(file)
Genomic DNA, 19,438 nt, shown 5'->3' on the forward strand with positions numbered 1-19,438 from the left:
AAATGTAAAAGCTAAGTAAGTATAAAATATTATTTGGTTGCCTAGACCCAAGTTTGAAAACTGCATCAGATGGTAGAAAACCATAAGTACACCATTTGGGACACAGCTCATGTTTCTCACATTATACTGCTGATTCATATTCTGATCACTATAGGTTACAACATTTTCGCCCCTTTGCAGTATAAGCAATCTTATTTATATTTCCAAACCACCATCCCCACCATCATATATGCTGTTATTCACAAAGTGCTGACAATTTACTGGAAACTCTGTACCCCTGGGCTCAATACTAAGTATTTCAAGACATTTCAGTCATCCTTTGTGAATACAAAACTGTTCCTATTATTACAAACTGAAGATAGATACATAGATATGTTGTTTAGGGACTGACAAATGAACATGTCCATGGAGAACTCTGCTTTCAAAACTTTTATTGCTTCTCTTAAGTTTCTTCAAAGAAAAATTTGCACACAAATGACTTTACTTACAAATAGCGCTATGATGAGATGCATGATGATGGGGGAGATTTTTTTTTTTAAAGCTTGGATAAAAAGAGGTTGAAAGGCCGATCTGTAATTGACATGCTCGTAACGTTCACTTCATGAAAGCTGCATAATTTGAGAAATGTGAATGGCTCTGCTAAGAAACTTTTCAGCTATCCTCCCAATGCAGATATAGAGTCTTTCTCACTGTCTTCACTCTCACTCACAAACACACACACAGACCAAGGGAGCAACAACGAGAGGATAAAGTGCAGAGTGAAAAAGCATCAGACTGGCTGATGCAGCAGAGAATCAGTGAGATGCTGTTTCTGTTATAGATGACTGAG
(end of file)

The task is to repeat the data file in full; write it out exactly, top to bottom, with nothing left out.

Genomic DNA, 19,438 nt, shown 5'->3' on the forward strand with positions numbered 1-19,438 from the left:
AAATGTAAAAGCTAAGTAAGTATAAAATATTATTTGGTTGCCTAGACCCAAGTTTGAAAACTGCATCAGATGGTAGAAAACCATAAGTACACCATTTGGGACACAGCTCATGTTTCTCACATTATACTGCTGATTCATATTCTGATCACTATAGGTTACAACATTTTCGCCCCTTTGCAGTATAAGCAATCTTATTTATATTTCCAAACCACCATCCCCACCATCATATATGCTGTTATTCACAAAGTGCTGACAATTTACTGGAAACTCTGTACCCCTGGGCTCAATACTAAGTATTTCAAGACATTTCAGTCATCCTTTGTGAATACAAAACTGTTCCTATTATTACAAACTGAAGATAGATACATAGATATGTTGTTTAGGGACTGACAAATGAACATGTCCATGGAGAACTCTGCTTTCAAAACTTTTATTGCTTCTCTTAAGTTTCTTCAAAGAAAAATTTGCACACAAATGACTTTACTTACAAATAGCGCTATGATGAGATGCATGATGATGGGGGAGATTTTTTTTTTTAAAGCTTGGATAAAAAGAGGTTGAAAGGCCGATCTGTAATTGACATGCTCGTAACGTTCACTTCATGAAAGCTGCATAATTTGAGAAATGTGAATGGCTCTGCTAAGAAACTTTTCAGCTATCCTCCCAATGCAGATATAGAGTCTTTCTCACTGTCTTCACTCTCACTCACAAACACACACACAGACCAAGGGAGCAACAACGAGAGGATAAAGTGCAGAGTGAAAAAGCATCAGACTGGCTGATGCAGCAGAGAATCAGTGAGATGCTGTTTCTGTTATAGATGACTGAG